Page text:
Building a world in a paranormal or fantasy genre can give your imagination compete freedom to make up all your rules. Now, taking a historical and weaving your paranormal world within an existing world is much more tricky. First off, you have to know the world your working in. What does this mean for the writer?
Lots and lots of research. In my latest series, I've taken history and blended my paranormal world within it, twining the two into as plausible environment for my characters to grow in and the stories to flow. In my first book, Soul Fire I've created my world in 12th century Brittan where my shape shifting dragons live hidden in plain sight among humans. The many myths and legends of dragons which flourished in this era have made my world plausible in such a way where it works. But how do you make a story plausible when dealing with shape shifting dragons? This is where all the nuts and bolts I learned through many workshops on craft come in. The Goal, Motivation, and Climax (GMC) are the building blocks for any good story. Along with well thought out layered characters I can now blend historical fact around my paranormal premise. Here is an example of setting the mood of the story within the parameters of factual history. I've chosen a snippet from Soul Fire which I hope demonstrates my point.
The sun sank beneath a restless sea casting the heavens in a glowing nebulous of red orange and gold. Dark shadows swallowed the thick forest leading to the sheer cliffs plunging into the sea. Draghar Keep rose up to touch the jagged outcroppings of rock, reaching to the heavens like the arm of some ancient Titan. Built into the side of the mountain, the Keep boasted high, arched fenestra windows overlooking a small fishing village at the base of the great mountain. Torches flared to life looking, weaving, and darting like an army fireflies in the gloaming.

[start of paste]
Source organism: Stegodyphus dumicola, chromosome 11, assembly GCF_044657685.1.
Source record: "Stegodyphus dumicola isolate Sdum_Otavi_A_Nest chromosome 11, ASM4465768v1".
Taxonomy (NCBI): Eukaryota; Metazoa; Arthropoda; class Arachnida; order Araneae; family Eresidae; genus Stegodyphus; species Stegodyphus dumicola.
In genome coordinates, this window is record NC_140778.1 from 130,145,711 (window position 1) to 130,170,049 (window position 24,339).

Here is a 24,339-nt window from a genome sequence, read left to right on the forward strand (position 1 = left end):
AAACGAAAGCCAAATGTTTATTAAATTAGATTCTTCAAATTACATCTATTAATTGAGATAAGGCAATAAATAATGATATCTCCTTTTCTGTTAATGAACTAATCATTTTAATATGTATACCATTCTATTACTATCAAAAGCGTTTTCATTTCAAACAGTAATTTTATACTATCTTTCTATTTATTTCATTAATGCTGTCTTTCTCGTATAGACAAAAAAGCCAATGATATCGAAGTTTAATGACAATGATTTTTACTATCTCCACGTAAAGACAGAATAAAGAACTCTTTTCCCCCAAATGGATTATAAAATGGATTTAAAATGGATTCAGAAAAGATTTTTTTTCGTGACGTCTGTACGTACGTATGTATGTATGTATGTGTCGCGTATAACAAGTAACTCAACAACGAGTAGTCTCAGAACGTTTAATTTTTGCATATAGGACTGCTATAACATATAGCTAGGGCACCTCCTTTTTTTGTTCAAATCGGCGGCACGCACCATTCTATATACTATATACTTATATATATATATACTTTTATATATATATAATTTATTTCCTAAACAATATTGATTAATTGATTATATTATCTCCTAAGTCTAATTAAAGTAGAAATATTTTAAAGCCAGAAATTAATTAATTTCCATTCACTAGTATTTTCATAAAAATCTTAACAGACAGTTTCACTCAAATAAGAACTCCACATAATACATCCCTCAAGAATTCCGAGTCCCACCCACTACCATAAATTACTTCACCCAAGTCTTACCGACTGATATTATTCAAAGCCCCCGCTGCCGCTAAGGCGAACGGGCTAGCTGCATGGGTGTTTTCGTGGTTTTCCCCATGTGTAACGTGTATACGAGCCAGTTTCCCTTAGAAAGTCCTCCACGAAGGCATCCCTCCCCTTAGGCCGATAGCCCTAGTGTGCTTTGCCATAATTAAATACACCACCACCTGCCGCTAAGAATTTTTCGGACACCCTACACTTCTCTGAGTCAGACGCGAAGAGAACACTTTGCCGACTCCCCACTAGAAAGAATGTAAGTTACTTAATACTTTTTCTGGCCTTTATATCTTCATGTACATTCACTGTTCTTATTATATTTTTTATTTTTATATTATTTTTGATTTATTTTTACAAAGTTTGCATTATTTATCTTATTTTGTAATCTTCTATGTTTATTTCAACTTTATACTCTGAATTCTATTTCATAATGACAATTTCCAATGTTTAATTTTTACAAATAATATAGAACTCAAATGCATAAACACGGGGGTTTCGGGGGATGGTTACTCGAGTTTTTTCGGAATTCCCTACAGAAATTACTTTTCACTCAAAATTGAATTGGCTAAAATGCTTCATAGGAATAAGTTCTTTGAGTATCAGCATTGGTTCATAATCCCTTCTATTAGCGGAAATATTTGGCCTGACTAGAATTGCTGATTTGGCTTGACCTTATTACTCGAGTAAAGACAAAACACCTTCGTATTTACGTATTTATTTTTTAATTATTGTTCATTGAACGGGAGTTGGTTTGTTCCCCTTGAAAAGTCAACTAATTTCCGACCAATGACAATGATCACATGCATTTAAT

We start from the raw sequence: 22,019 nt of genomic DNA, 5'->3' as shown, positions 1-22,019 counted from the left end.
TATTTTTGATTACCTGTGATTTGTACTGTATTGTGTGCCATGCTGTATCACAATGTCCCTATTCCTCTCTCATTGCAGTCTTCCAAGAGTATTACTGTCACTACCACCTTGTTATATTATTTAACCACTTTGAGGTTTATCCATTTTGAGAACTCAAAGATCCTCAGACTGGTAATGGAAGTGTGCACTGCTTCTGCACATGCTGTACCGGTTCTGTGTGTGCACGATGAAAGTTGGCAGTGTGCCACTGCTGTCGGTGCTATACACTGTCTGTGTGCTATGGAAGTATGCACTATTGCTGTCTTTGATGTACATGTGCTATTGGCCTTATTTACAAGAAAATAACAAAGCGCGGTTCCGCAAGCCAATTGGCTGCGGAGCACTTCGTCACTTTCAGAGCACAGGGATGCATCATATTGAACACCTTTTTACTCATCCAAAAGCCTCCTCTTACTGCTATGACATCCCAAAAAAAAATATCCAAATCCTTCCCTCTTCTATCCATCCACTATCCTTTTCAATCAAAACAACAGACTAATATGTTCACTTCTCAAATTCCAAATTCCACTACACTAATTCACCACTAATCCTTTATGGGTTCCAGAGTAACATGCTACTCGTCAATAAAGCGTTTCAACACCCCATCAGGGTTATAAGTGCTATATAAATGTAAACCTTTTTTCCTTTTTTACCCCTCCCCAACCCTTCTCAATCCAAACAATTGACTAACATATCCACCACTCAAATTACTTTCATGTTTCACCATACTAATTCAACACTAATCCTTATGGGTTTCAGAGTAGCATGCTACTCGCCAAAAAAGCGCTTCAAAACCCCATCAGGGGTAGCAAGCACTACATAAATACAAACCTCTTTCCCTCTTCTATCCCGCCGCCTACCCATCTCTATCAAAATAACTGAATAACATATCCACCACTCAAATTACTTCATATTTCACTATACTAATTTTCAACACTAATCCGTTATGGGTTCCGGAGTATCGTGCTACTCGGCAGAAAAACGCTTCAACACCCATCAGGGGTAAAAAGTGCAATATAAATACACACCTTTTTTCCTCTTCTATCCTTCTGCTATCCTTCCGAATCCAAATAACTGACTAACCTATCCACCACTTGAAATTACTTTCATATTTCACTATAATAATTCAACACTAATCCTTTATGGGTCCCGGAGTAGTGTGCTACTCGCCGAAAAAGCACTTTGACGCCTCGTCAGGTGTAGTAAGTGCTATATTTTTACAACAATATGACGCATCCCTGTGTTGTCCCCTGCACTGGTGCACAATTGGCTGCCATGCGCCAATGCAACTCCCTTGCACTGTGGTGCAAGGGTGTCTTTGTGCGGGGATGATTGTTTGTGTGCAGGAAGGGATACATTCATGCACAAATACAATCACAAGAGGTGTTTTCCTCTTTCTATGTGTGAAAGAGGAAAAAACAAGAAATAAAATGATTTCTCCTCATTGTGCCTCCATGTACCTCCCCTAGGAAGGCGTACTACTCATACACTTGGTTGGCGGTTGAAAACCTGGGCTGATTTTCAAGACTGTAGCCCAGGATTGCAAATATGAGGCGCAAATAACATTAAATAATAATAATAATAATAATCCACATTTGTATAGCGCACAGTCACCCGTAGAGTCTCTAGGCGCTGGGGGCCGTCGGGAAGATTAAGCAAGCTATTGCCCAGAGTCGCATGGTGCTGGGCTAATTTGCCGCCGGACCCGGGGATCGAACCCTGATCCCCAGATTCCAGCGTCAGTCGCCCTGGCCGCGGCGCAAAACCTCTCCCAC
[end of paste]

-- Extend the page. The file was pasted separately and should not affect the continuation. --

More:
An undercurrent of excitement carried in the air, anticipation for the night’s festivities. The sound of a bodhran beat out a lively rhythm while the sweet undertones of a lute carried the melody. The music, slow and sensual stirred the blood with thoughts of the upcoming communion between the goddess Flora, the May Queen and the God Jack-of-the-Green.
Just as important I found is the language of the times. You characters must be believable in that they live within the era depicted. Nothing yanks me out of a book faster than having the characters speak in twenty-first century terms when they are in a different era. Of course if the book is about time travel then I expect it. Unfortunately, this is not always the case. That being said I've seen the other hold true where you can't grasp what the heck they are talking about without a dictionary by you side. Here is an example from Soul Fire where I blend the two to make it believable.
“’Tis not right! The gods are displeased, I tell you,” the aged woman muttered, her gnarled hands worrying the fabric of her rough wool apron.